A man, whom Florida Rep. Matt Gaetz accused of being involved in a plot to extort his family out of $25 million, was indicted and arrested in connection to a scheme to defraud a victim to the tune of that amount, the Justice Department announced Tuesday.
Stephen Alford, 62, was taken into custody Tuesday and faces counts of wire fraud and the attempted prevention of seizure of an electronic device to obtain the money from victim “D.G.,” according to court documents. The victim initials match those of Gaetz’s father, Don Gaetz.
Alford allegedly oversaw the scheme’s development between March 16 and April 7 and supplied someone identified as “Person A” with D.G.’s phone number to discuss the release of “R.L.” from captivity in Iran. Person A also broached the topic of a “current federal investigation” to a family member of D.G., according to the indictment returned by a federal grand jury, and promised to help secure a presidential pardon for the family member.
Alford was further responsible for drafting a letter titled “Project Homecoming” that raised the issue of the investigation, a presidential pardon, and the need for $25 million to be supplied to secure R.L.’s release, the indictment alleged.
The scheme outlined in the indictment tracks with one Matt Gaetz, who in late March confirmed reports he was under federal investigation in connection to a sex trafficking investigation but denied committing wrongdoing, had also alleged at the time.
Matt Gaetz shared documentation , including text message screenshots, an email, and a typed document with the Washington Examiner purporting to show former Air Force intelligence officer Bob Kent proposing to Don Gaetz “a plan that can make [Matt Gaetz’s] future legal and political problems go away.”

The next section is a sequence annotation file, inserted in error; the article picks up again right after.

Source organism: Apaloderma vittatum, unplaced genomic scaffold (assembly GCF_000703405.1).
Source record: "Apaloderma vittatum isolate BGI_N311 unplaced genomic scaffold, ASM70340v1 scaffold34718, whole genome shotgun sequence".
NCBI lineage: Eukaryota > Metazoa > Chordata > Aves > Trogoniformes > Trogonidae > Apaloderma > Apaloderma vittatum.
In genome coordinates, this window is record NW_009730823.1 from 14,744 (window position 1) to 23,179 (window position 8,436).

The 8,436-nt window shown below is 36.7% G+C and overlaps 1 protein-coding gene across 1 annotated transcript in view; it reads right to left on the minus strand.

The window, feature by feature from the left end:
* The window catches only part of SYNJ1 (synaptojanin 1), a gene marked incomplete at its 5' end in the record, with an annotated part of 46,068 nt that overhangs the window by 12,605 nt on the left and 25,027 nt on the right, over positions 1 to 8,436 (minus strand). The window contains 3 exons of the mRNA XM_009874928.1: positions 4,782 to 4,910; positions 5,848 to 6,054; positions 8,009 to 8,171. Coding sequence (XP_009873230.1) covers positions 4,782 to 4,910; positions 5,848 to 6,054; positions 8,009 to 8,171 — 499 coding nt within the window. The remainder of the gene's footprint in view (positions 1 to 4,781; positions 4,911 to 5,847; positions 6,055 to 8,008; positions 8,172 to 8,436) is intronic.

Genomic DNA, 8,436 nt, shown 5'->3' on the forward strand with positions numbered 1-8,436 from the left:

The documents also show a connection between that plan and an effort to get former FBI agent Robert Levinson, who went missing in Iran in 2007, released from prison. Levinson’s family said in March 2020 they presume he is dead.
Don Gaetz purportedly met with Kent on March 17, who gave him a letter titled “Project Homecoming,” which outlined a plan to save Levinson at the cost of $25 million and discussed the possibility of Matt Gaetz receiving a pardon or the benefit of being dropped from the investigation.
The documents provided by Matt Gaetz purported to show Alford was also at that March 17 meeting.
Kent later confirmed the authenticity of the documentation but denied it was an extortion plot.
“I never threatened the man. Matter of fact, it was the opposite. I told him if he decides not to help us, he’ll never hear from me again,” Kent said in an April 5 interview.
Alford made his first appearance in federal court Tuesday and is being held by the U.S. Marshals Service, the U.S. Attorney’s Office for the Northern District of Florida announced . He faces up to 25 years in prison if convicted.
Matt Gaetz did not immediately respond to the Washington Examiner’s request for comment but took to Twitter on Tuesday to address news of the indictment.
“Those he was working with to extort me on a pile of lies should be next,” he said .
Author : Jeremy Beaman
Source : Washington Examiner : Grand jury indicts man whom Matt Gaetz accused of being involved in extortion scheme against family